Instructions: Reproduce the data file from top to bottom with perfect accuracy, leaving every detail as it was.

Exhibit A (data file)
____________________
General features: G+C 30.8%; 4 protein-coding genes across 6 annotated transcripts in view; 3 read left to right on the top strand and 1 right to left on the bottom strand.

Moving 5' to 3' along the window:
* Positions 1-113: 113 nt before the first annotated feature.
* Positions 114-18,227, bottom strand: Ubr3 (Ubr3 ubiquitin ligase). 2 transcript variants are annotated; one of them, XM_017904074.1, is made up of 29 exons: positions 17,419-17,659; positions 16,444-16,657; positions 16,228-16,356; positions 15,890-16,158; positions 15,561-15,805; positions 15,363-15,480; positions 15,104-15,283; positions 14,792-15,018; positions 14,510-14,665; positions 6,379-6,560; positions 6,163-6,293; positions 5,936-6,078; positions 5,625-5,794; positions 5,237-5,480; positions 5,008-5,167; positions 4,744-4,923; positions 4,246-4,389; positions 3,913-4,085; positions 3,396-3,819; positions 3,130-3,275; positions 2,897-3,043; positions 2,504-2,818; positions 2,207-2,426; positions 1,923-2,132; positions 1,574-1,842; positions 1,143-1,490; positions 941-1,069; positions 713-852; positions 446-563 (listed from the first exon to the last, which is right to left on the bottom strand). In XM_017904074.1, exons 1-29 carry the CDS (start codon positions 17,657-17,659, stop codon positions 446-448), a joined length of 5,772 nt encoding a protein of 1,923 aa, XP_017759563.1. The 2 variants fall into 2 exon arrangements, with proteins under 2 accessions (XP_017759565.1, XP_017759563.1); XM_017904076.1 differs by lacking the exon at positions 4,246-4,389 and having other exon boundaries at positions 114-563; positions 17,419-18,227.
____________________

General features: G+C 30.8%; 4 protein-coding genes across 6 annotated transcripts in view; 3 read left to right on the top strand and 1 right to left on the bottom strand.

Moving 5' to 3' along the window:
* Positions 1-113: 113 nt before the first annotated feature.
* Positions 114-18,227, bottom strand: Ubr3 (Ubr3 ubiquitin ligase). 2 transcript variants are annotated; one of them, XM_017904074.1, is made up of 29 exons: positions 17,419-17,659; positions 16,444-16,657; positions 16,228-16,356; positions 15,890-16,158; positions 15,561-15,805; positions 15,363-15,480; positions 15,104-15,283; positions 14,792-15,018; positions 14,510-14,665; positions 6,379-6,560; positions 6,163-6,293; positions 5,936-6,078; positions 5,625-5,794; positions 5,237-5,480; positions 5,008-5,167; positions 4,744-4,923; positions 4,246-4,389; positions 3,913-4,085; positions 3,396-3,819; positions 3,130-3,275; positions 2,897-3,043; positions 2,504-2,818; positions 2,207-2,426; positions 1,923-2,132; positions 1,574-1,842; positions 1,143-1,490; positions 941-1,069; positions 713-852; positions 446-563 (listed from the first exon to the last, which is right to left on the bottom strand). In XM_017904074.1, exons 1-29 carry the CDS (start codon positions 17,657-17,659, stop codon positions 446-448), a joined length of 5,772 nt encoding a protein of 1,923 aa, XP_017759563.1. The 2 variants fall into 2 exon arrangements, with proteins under 2 accessions (XP_017759565.1, XP_017759563.1); XM_017904076.1 differs by lacking the exon at positions 4,246-4,389 and having other exon boundaries at positions 114-563; positions 17,419-18,227.